The Itemfactory is much easier to use, and to add new menus to, although writing a few wrapper functions to create menus using the manual method could go a long way towards usability. With the Itemfactory, it is not possible to add images or the character '/' to the menus.
There are three widgets that go into making a menubar and submenus:
a menu, which acts as a container for the menu items, and
a menubar, which is a container for each of the individual menus.
Let's look at the functions that are used
to create menus and menubars. This first function is used to create a new
menu_bar = GtkMenuBar()
This rather self explanatory function
creates a new menubar. You use the GtkContainer add()
method to pack this into a window, or the GtkBox pack
methods to pack it into a box - the same as buttons.
menu = GtkMenu()
This function returns a reference to a new menu; it is never actually shown (with the show() method), it is just a container for the menu items. I hope this will become more clear when you look at the example below.
The next two calls are used to create
menu items that are packed into the menu (and menubar).
menu_item = GtkMenuItem()
menu_item = GtkMenuItem(label)
These calls are used to create the menu items that are to be displayed. Remember to differentiate between a "menu" as created with GtkMenu() and a "menu item" as created by the GtkMenuItem() functions. The menu item will be an actual button with an associated action, whereas a menu will be a container holding menu items.
The GtkMenuItem() calls are just as you'd expect after reading about the buttons. One creates a new menu item with a label already packed into it, and the other just creates a blank menu item.
Once you've created a menu item you have
to put it into a menu. This is done using the append()
method. In order to capture when the item is selected by the user, we need
to connect to the
signal in the usual way. So, if we wanted to create a standard File
menu, with the options Open,
Quit, the code would
look something like:
file_menu = GtkMenu() # Don't need to show menus # Create the menu items open_item = GtkMenuItem("Open") save_item = GtkMenuItem("Save") quit_item = GtkMenuItem("Quit") # Add them to the menu file_menu.append(open_item) file_menu.append(save_item) file_menu.append(quit_item) # Attach the callback functions to the activate signal open_item.connect_object("activate", menuitem_response, "file.open") save_item.connect_object("activate", menuitem_response, "file.save") # We can attach the Quit menu item to our exit function quit_item.connect_object ("activate", destroy, "file.quit") # We do need to show menu items open_item.show() save_item.show() quit_item.show()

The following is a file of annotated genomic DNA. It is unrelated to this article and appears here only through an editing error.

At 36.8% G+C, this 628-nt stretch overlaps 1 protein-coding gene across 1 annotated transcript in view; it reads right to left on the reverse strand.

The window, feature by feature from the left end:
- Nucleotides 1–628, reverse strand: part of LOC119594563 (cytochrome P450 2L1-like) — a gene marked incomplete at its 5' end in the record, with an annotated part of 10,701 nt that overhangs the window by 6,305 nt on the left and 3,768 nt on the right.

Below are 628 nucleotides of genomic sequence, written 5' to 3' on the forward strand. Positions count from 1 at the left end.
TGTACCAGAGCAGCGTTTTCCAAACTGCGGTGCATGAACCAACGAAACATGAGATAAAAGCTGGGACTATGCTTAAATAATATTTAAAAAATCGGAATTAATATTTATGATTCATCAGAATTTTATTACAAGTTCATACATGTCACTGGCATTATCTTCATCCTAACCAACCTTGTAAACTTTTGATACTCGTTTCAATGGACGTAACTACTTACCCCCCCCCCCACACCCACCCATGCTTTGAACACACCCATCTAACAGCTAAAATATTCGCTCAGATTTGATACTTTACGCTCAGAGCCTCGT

At this point we have our menu. Now we
need to create a menubar and a menu item for the File
entry, to which we add our menu. The code looks like this:
menu_bar = GtkMenuBar() window.add(menu_bar) menu_bar.show() file_item = GtkMenuItem("File") file_item.show()
Now we need to associate the menu with
This is done with the method:
So, our example would continue with:
All that is left to do is to add the menu
to the menubar, which is accomplished using the method:
which in our case looks like this:
If we wanted the menu right justified
on the menubar, such as help menus often are, we can use the following
method (again on
in the current example) before attaching it to the menubar.
Here is a summary of the steps needed to create a menu bar with menus attached:
Use multiple calls to GtkMenuItem() for each item you wish to have on your menu. And use the append() method to put each of these new items on to the menu.
Create a menu item using GtkMenuItem(). This will be the root of the menu, the text appearing here will be on the menubar itself.
Use the set_submenu() method to attach the menu to the root menu item (the one created in the above step).
Create a new menubar using GtkMenuBar(). This step only needs to be done once when creating a series of menus on one menu bar.
Use the append() method to put the root menu onto the menubar.
def handler(widget, event):
and it will use the event to find out where to pop up the menu.
In the event handler, if the event is a mouse button press, treat event as a button event (which it is) and use it as shown in the sample code to pass information to the popup() method.
Bind that event handler to a widget with
widget.connect_object("event", handler, menu)
where widget is the widget you are binding to, handler is the handling function, and menu is a menu created with GtkMenu(). This can be a menu which is also posted by a menu bar, as shown in the sample code.